Thursday 21 September 2017

Government faces balancing act over EU tax talks

Common tax base proposals, Trump's plans and Brexit all threaten our FDI strategy

Apple, led by Tim Cook, was hit with a €13bn bill
Apple, led by Tim Cook, was hit with a €13bn bill
Ailish O'Hora

Ailish O'Hora

As the sun sets on Ireland's controversial corporation tax year, the €13bn Apple tax debacle remains the most high-profile feature on the country's Foreign Direct Investment (FDI) landscape.

FDI is a cornerstone of the economy and is mainly comprised of the US multinationals operating here, the jobs they create and their contribution to economic growth. There are over 700 US multinationals now operating in Ireland and they account for about 340,000 jobs around the country, both directly and indirectly.

To date, our FDI policy has been very successful but the Government has increasingly been accused of being a one-trick-pony - in that we have become too dependent on it.

This comes at a time of a number of threats to this policy, even as the EU ups the ante in its bid to eradicate tax avoidance other countries are planning to cut their corporation tax rates.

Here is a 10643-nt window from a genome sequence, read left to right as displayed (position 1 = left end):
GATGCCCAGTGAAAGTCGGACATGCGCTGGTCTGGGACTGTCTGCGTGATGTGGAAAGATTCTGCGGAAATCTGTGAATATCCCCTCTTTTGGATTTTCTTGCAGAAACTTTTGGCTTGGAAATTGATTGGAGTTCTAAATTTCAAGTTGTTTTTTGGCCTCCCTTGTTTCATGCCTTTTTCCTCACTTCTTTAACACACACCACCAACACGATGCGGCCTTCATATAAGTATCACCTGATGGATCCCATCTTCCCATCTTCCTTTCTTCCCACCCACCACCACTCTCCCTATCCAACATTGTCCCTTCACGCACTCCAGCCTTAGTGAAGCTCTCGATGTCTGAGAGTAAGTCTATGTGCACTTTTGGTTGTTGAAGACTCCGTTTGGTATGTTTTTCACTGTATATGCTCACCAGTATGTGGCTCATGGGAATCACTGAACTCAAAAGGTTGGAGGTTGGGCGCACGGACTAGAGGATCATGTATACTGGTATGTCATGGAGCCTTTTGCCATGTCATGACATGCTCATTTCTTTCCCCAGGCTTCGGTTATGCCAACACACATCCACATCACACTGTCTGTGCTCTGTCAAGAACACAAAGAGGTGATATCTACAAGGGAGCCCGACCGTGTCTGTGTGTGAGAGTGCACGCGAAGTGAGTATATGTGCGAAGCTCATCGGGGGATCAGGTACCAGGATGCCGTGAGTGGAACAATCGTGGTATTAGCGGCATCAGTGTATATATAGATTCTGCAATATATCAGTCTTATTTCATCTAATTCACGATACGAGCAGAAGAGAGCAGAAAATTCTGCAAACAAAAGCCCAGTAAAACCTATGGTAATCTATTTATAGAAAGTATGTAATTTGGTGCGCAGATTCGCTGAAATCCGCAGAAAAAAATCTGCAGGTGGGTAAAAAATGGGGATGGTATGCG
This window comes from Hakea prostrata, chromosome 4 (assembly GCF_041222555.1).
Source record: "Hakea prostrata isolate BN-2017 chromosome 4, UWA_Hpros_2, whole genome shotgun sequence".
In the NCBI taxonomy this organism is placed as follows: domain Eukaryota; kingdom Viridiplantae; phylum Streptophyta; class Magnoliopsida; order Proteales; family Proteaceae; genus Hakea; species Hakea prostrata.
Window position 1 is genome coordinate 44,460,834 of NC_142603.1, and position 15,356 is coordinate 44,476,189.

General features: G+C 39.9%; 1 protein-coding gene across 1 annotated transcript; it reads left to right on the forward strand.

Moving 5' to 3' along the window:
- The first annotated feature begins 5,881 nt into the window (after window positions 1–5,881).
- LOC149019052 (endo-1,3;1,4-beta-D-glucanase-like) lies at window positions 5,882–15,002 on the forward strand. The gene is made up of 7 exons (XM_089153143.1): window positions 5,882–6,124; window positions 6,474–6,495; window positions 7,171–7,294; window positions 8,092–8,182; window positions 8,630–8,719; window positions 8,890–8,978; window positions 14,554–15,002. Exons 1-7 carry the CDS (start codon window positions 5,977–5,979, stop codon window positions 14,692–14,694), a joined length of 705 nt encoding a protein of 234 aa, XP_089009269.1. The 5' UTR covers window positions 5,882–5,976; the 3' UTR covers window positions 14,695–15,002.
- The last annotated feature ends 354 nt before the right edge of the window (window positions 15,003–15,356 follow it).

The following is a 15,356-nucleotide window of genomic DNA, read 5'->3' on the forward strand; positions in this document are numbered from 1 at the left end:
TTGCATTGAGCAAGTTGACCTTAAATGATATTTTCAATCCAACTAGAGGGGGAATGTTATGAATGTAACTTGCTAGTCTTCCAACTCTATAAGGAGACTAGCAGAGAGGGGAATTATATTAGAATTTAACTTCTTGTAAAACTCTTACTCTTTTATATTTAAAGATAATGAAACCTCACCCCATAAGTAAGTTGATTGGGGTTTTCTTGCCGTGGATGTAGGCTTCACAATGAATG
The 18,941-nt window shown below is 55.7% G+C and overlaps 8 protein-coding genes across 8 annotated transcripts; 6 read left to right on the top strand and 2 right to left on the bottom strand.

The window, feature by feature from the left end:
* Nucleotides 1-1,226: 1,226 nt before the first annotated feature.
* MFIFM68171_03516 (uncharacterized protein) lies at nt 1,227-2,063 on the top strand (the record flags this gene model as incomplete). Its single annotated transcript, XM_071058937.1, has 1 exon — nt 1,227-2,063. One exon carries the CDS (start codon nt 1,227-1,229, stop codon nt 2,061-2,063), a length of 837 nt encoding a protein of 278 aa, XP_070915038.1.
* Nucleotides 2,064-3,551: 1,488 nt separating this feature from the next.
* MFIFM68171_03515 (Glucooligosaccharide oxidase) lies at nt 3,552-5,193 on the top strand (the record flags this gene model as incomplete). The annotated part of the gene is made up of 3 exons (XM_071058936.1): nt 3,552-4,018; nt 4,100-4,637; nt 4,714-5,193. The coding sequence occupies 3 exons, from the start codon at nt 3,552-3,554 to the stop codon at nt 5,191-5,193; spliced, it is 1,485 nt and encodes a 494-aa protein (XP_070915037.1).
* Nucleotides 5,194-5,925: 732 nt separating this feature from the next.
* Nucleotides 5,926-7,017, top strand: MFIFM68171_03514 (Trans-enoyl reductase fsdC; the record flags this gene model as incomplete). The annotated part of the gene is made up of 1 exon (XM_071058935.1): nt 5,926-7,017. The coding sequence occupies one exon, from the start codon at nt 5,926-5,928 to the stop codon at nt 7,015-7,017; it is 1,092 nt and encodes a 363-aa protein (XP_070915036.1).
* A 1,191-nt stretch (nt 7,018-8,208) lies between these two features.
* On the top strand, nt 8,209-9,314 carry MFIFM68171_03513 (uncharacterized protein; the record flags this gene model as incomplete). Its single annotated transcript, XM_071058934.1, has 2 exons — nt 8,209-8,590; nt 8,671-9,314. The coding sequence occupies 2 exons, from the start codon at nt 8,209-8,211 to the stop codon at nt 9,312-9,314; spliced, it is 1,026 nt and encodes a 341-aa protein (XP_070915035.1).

One of the main planks of our FDI policy is our 12.5pc corporation tax rate and these multinationals have flocked here partly because of that.

Ireland offers other attractions for these companies, of course, including a skilled labour force and a pro-business environment.

Annual corporate tax receipts exceed €7bn and as Ireland moved from an agri-driven economy to one more dependent on FDI, the growing contribution from the multinational sector reflects this. Economists have warned that these upcoming threats may erode this tax base and negatively impact on our economic growth. "Corporation tax receipts are a big driver and if there was any erosion there would be repercussions," said Alan McQuaid, chief economist at Merrion Stockbrokers. "Our business model is high tech and pharmaceuticals now and any change in that regime does pose a risk to our tax model and growth rates," he added. "Those corporate tax receipts, while not the biggest element in tax income, were particularly important post the Crash. They kept the economy going."

Concerns about an erosion of the tax base come as the European Commission plans to introduce a common consolidated corporate tax base (CCCTB) in the coming years. The plan is designed to strengthen the single market, and it offers multinationals one set of rules to calculate their taxable profits in the EU, rather than dealing with different national systems.